On 24 June 2005 Mahmoud Ahmadinejad (pronounced mah-MOOD ah-mah-dih-nee-ZHAHD) was elected as Iran's president. Ahmadinejad swept to the presidential post with a stunning 17,046,441 votes out of a total of 27,536,069 votes cast in the runoff election. His rival and Expediency Council Chairman Ali Akbar Hashemi Rafsanjani gained only 9,841,346. A few days before the vote, Rafsanjani said that the race was "very close," but he believed he was "slightly ahead" of Ahmadinejad. When he took office in August 2005, Ahmadinejad became the first non-cleric president to lead Iran in 24 years.
Ahmadinejad represented a younger generation whose formative experience was the Iran-Iraq War. The Iran-Iraq War began in September 1980 when Iraqi army divisions entered Iran in a three front surprise attack. The war, which lasted 8 years, resulted in an estimated 300,000 Iranian deaths out of a population of about 60 million by the end of the war. A UN Resolution (Security Council Resolution 598) adopted in August 1988 only imposed a ceasefire. No relevant issues were solved. Reports of American involvement with Iraq during the war fueled Iranian anger towards the United States, despite equal reports of American support for Iran via Israel.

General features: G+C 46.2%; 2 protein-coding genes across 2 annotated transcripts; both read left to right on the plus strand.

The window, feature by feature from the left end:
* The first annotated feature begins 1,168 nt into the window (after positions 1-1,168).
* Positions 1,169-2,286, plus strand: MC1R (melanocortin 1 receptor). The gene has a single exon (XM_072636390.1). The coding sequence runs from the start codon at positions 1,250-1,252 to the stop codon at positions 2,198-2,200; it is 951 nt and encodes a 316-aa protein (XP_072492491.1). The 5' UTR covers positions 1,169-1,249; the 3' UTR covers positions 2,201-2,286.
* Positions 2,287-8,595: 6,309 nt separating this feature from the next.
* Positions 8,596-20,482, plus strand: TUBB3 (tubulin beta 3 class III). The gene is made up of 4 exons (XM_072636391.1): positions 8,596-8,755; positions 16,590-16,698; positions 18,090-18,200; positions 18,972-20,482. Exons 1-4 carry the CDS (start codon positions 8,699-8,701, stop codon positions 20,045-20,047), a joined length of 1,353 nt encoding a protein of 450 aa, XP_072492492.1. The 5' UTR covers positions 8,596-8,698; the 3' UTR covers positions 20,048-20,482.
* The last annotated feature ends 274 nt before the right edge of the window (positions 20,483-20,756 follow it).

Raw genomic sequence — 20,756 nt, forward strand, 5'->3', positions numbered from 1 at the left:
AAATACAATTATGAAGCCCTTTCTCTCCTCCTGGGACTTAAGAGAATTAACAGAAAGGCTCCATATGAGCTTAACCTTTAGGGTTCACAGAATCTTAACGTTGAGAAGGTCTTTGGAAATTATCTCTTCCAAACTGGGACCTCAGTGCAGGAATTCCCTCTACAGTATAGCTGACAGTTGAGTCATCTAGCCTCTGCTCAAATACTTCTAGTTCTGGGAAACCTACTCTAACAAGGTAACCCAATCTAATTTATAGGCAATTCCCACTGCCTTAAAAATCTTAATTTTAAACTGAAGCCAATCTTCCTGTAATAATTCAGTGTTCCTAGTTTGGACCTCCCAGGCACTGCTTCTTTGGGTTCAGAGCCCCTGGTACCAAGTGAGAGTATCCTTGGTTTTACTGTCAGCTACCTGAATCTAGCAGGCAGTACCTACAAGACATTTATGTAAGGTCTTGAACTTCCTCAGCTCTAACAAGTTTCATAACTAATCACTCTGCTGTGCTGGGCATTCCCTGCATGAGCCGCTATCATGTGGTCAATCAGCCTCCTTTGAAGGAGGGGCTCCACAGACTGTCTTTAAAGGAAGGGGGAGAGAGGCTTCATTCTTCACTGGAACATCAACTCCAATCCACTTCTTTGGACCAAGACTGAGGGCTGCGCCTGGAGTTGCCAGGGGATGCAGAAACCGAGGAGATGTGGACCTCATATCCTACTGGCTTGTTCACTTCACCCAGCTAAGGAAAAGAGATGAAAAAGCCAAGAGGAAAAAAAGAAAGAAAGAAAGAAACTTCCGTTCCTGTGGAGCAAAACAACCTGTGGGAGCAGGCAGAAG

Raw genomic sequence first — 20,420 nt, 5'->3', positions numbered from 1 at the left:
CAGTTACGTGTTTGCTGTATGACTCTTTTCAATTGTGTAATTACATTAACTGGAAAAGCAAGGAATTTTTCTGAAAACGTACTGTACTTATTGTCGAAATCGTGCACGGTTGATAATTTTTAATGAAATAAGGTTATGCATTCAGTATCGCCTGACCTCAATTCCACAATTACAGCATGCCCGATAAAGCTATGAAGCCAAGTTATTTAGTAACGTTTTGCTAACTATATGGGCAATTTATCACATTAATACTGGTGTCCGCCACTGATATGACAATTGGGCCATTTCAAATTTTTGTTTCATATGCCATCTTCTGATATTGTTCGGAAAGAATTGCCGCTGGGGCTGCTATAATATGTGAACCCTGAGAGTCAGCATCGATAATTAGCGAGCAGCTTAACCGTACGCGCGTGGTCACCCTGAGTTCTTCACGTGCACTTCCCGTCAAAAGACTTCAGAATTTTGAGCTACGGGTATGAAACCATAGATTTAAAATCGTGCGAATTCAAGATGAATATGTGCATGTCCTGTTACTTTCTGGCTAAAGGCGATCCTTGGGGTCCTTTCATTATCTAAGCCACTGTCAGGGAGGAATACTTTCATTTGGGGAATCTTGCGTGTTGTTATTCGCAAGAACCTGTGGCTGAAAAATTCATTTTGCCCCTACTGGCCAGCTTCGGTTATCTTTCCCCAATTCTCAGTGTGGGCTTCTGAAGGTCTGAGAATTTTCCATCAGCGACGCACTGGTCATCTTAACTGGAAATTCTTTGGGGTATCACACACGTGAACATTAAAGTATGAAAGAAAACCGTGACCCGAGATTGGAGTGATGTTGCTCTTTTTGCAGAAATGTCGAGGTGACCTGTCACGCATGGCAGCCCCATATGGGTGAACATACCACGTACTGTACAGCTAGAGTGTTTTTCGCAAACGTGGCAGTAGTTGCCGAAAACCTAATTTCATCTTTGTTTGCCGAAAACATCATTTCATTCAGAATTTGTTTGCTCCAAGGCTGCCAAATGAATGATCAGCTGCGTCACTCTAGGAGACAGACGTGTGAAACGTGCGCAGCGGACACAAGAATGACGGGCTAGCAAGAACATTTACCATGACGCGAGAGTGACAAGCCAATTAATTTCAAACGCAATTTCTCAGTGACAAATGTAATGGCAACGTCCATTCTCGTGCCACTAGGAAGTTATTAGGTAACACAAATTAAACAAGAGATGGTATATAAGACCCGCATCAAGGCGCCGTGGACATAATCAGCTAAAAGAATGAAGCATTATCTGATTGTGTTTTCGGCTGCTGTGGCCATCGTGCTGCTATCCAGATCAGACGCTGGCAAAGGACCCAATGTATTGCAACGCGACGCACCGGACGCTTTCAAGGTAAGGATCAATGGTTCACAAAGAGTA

During the campaign, Ahmadinejad's backers had portrayed Rafsanjani as the Iranian equivalent of a political hack. The commonly heard sentiment about Ahmadinejad was that he remained a simple man, a backhanded slap at Rafsanjani, who was reported to have had amassed great personal wealth (a claim Rafsanjani denied). Ahmadinejad's populist platform, which included providing a monthly stipend to citizens, won votes from people concerned about economic issues such as unemployment. Ahmadinejad's main campaign advertisement was a film that showed him praying and addressing war veterans in military fatigues.